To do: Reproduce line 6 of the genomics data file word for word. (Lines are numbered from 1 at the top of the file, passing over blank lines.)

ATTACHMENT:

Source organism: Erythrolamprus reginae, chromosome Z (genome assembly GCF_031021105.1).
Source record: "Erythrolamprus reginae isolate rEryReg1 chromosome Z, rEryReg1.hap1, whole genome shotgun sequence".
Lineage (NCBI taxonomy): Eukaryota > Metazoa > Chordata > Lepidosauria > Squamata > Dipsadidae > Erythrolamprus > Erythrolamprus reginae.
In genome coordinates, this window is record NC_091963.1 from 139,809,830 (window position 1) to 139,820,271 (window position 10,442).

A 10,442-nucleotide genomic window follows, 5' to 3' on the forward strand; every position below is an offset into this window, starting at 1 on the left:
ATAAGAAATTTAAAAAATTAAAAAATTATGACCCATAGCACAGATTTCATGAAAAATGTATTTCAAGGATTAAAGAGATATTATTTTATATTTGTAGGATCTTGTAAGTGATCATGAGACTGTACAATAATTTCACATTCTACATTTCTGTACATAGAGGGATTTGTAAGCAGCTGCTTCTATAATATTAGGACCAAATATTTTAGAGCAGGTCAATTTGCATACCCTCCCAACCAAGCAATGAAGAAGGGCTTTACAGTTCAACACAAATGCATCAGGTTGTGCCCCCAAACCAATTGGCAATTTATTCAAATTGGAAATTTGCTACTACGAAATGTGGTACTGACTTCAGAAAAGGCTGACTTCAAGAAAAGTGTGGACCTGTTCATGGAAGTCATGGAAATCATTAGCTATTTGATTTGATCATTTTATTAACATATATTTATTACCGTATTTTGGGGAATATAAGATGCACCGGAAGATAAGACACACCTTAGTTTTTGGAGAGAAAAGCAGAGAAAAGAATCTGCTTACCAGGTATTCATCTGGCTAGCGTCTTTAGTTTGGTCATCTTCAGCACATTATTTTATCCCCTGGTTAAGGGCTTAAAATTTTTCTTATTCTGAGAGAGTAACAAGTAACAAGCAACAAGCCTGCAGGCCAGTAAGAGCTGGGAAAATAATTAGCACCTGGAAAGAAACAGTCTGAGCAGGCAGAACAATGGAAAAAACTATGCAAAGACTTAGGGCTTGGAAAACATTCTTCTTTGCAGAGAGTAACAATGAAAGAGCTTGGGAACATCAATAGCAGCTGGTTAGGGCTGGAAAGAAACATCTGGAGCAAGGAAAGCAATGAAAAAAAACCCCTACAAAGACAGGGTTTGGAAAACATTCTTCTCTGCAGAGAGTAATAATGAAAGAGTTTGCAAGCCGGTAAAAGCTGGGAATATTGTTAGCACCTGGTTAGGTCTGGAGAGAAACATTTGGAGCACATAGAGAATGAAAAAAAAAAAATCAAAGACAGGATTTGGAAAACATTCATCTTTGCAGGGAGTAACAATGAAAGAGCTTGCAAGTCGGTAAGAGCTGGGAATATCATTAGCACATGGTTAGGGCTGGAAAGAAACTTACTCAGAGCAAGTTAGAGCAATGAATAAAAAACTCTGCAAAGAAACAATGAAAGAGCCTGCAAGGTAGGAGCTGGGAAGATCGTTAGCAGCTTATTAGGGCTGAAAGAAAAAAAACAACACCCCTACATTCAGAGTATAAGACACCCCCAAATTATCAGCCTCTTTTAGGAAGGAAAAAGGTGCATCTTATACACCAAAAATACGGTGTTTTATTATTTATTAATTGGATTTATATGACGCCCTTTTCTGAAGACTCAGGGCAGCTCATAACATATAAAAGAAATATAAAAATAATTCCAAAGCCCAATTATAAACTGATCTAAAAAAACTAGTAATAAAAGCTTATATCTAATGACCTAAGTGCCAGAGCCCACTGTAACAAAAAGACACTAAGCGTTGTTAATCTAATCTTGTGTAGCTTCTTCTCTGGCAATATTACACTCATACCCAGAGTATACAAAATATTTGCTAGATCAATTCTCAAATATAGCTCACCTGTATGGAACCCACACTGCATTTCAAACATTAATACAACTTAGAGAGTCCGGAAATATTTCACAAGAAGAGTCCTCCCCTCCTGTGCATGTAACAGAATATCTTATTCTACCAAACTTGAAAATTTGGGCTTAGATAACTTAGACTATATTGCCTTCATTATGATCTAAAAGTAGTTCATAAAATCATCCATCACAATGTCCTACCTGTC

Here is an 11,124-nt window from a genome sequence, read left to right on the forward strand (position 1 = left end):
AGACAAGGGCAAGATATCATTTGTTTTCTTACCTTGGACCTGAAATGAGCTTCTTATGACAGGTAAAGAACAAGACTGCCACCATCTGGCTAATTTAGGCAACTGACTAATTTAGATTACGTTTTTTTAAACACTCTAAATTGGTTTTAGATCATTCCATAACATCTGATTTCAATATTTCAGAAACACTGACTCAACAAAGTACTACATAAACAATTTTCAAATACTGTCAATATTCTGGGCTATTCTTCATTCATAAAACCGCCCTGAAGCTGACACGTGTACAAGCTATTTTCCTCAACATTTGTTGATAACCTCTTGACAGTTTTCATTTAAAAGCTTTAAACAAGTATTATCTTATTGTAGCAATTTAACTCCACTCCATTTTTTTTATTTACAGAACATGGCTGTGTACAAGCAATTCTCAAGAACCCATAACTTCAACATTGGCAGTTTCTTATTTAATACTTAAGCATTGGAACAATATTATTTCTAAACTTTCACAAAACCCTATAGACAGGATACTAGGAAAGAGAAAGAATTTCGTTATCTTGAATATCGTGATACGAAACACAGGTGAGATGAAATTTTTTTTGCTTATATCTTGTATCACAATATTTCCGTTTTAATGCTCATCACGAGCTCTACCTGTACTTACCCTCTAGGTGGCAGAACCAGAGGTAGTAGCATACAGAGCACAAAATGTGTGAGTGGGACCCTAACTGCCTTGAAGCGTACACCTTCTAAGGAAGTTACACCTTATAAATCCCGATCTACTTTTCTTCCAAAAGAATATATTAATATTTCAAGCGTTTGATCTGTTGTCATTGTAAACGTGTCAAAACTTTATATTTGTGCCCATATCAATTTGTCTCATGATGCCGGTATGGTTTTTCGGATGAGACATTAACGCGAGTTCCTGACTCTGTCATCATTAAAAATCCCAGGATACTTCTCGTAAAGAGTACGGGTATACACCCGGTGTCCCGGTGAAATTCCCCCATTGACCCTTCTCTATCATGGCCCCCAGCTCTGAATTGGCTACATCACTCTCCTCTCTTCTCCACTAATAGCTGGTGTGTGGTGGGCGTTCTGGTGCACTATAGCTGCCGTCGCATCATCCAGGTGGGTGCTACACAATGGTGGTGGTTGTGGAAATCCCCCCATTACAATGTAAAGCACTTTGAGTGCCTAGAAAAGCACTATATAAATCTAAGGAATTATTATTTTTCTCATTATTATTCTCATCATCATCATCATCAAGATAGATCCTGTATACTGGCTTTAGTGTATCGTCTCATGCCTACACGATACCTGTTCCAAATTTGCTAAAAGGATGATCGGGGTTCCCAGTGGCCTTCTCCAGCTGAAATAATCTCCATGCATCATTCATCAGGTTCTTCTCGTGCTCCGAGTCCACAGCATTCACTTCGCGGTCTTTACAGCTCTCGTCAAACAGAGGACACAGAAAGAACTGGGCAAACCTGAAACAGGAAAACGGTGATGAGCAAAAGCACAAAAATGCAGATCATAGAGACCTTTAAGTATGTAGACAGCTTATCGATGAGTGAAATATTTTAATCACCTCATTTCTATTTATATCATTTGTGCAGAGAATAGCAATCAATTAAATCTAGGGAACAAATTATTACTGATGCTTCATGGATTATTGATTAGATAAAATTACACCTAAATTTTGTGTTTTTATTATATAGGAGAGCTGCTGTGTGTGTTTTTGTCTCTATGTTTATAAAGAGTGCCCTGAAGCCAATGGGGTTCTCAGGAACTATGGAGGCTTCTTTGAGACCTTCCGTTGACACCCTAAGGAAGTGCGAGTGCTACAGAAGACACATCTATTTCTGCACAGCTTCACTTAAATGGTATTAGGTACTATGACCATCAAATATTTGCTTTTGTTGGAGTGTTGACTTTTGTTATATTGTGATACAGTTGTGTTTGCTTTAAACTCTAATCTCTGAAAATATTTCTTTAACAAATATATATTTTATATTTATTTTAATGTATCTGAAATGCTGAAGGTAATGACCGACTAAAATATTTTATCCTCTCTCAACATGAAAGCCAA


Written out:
ATAAGAAATTTAAAAAATTAAAAAATTATGACCCATAGCACAGATTTCATGAAAAATGTATTTCAAGGATTAAAGAGATATTATTTTATATTTGTAGGATCTTGTAAGTGATCATGAGACTGTACAATAATTTCACATTCTACATTTCTGTACATAGAGGGATTTGTAAGCAGCTGCTTCTATAATATTAGGACCAAATATTTTAGAGCAGGTCAATTTGCATACCCTCCCAACCAAGCAATGAAGAAGGGCTTTACAGTTCAACACAAATGCATCAGGTTGTGCCCCCAAACCAATTGGCAATTTATTCAAATTGGAAATTTGCTACTACGAAATGTGGTACTGACTTCAGAAAAGGCTGACTTCAAGAAAAGTGTGGACCTGTTCATGGAAGTCATGGAAATCATTAGCTATTTGATTTGATCATTTTATTAACATATATTTATTACCGTATTTTGGGGAATATAAGATGCACCGGAAGATAAGACACACCTTAGTTTTTGGAGAGAAAAGCAGAGAAAAGAATCTGCTTACCAGGTATTCATCTGGCTAGCGTCTTTAGTTTGGTCATCTTCAGCACATTATTTTATCCCCTGGTTAAGGGCTTAAAATTTTTCTTATTCTGAGAGAGTAACAAGTAACAAGCAACAAGCCTGCAGGCCAGTAAGAGCTGGGAAAATAATTAGCACCTGGAAAGAAACAGTCTGAGCAGGCAGAACAATGGAAAAAACTATGCAAAGACTTAGGGCTTGGAAAACATTCTTCTTTGCAGAGAGTAACAATGAAAGAGCTTGGGAACATCAATAGCAGCTGGTTAGGGCTGGAAAGAAACATCTGGAGCAAGGAAAGCAATGAAAAAAAACCCCTACAAAGACAGGGTTTGGAAAACATTCTTCTCTGCAGAGAGTAATAATGAAAGAGTTTGCAAGCCGGTAAAAGCTGGGAATATTGTTAGCACCTGGTTAGGTCTGGAGAGAAACATTTGGAGCACATAGAGAATGAAAAAAAAAAAATCAAAGACAGGATTTGGAAAACATTCATCTTTGCAGGGAGTAACAATGAAAGAGCTTGCAAGTCGGTAAGAGCTGGGAATATCATTAGCACATGGTTAGGGCTGGAAAGAAACTTACTCAGAGCAAGTTAGAGCAATGAATAAAAAACTCTGCAAAGAAACAATGAAAGAGCCTGCAAGGTAGGAGCTGGGAAGATCGTTAGCAGCTTATTAGGGCTGAAAGAAAAAAAACAACACCCCTACATTCAGAGTATAAGACACCCCCAAATTATCAGCCTCTTTTAGGAAGGAAAAAGGTGCATCTTATACACCAAAAATACGGTGTTTTATTATTTATTAATTGGATTTATATGACGCCCTTTTCTGAAGACTCAGGGCAGCTCATAACATATAAAAGAAATATAAAAATAATTCCAAAGCCCAATTATAAACTGATCTAAAAAAACTAGTAATAAAAGCTTATATCTAATGACCTAAGTGCCAGAGCCCACTGTAACAAAAAGACACTAAGCGTTGTTAATCTAATCTTGTGTAGCTTCTTCTCTGGCAATATTACACTCATACCCAGAGTATACAAAATATTTGCTAGATCAATTCTCAAATATAGCTCACCTGTATGGAACCCACACTGCATTTCAAACATTAATACAACTTAGAGAGTCCGGAAATATTTCACAAGAAGAGTCCTCCCCTCCTGTGCATGTAACAGAATATCTTATTCTACCAAACTTGAAAATTTGGGCTTAGATAACTTAGACTATATTGCCTTCATTATGATCTAAAAGTAGTTCATAAAATCATCCATCACAATGTCCTACCTGTC